Title
Lower serum L-tryptophan availability in depression as a marker of a more generalized disorder in protein metabolism Lower serum L-tryptophan availability in depression as a marker of a more generalized disorder in protein metabolism
Author
Faculty/Department
Faculty of Pharmaceutical, Biomedical and Veterinary Sciences. Pharmacy
Faculty of Medicine and Health Sciences
Publication type
article
Publication
New York, N.Y. ,
Source (journal)
Neuropsychopharmacology. - New York, N.Y.
Volume/pages
15(1996) :3 , p. 243-251
ISSN
0893-133X
ISI
A1996VD48200003
Carrier
E
Target language
English (eng)
Full text (Publishers DOI)
Affiliation
University of Antwerp
Abstract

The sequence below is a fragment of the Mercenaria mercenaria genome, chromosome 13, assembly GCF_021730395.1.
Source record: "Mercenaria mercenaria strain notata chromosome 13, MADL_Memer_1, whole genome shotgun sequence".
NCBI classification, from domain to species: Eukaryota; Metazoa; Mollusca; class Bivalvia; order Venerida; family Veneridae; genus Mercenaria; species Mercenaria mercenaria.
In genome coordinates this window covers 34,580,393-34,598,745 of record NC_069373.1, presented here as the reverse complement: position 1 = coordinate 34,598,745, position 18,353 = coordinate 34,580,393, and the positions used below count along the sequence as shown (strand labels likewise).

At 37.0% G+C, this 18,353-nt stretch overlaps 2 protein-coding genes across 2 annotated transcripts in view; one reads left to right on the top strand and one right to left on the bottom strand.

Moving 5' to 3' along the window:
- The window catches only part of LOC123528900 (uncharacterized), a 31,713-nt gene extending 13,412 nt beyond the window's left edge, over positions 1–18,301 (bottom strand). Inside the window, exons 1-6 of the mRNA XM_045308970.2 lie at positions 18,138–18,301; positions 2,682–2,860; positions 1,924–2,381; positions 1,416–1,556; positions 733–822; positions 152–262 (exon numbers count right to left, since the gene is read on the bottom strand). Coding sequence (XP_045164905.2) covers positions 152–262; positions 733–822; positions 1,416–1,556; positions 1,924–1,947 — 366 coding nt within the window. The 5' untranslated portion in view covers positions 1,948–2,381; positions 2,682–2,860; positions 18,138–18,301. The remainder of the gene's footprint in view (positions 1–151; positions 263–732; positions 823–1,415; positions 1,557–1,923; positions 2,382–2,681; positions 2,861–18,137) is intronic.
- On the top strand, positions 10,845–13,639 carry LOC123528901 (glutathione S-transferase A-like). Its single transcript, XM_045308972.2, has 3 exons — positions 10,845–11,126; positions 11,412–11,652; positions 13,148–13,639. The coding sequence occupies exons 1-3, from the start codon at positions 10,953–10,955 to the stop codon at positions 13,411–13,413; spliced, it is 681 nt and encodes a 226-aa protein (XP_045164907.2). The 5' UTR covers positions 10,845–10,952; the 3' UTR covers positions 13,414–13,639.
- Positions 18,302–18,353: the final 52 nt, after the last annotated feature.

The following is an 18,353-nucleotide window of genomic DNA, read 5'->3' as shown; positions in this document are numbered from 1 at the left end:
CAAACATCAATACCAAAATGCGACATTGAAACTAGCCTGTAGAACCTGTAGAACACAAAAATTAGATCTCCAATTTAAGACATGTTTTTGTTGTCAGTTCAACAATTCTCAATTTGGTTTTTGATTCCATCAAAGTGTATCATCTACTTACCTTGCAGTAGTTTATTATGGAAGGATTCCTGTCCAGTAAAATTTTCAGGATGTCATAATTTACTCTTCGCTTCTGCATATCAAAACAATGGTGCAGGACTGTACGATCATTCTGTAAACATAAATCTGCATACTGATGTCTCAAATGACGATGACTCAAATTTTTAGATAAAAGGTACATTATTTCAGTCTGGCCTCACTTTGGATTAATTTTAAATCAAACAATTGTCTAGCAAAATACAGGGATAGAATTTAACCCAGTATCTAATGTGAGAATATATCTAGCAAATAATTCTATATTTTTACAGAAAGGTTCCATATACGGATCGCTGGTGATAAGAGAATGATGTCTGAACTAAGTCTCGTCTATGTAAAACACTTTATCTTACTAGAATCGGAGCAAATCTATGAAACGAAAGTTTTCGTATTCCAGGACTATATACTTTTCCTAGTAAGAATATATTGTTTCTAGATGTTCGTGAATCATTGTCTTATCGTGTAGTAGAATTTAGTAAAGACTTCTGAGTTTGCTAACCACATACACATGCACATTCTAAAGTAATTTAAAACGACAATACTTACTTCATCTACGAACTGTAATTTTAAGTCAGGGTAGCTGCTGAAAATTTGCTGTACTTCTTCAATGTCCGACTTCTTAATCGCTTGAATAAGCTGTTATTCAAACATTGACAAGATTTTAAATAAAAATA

Recently, it has been reported that major and melancholic depression are accompanied by a lower availability of total L-tryptophan (L-TRP) to the brain and by significant changes in electrophoretically separated protein fractions, such as albumin and α2-globulin. The aim of this study was to examine the relationships between serum L-TRP availability and total serum protein, albumin, and α2-globulin in 42 depressed and 24 normal subjects. In depressed and normal subjects, alone and together, there were significant and positive correlations between serum L-TRP and total serum protein or albumin concentrations. In the depressed subjects, but not in normal controls, there were significant inverse relationships between the L-TRP/competing amino acid ratio and the α2-globulin fraction. Serum L-TRP and albumin were significantly lower in melancholic subjects than in normal and minor depressed subjects. Depressed subjects had a significantly lower L-TRP/competing amino acid ratio and significantly higher serum α-globulin than normal controls. Total serum protein was significantly lower in major depressed subjects than in normal controls. The results suggest that lower L-TRP availability to the brain in depression is related to lower serum albumin and to increased α2-globulin fraction, which are both hallmarks of the acute phase response in depression. The results further corroborate the hypothesis that lowered L-TRP availability in depression is related to the acute phase response in that illness.
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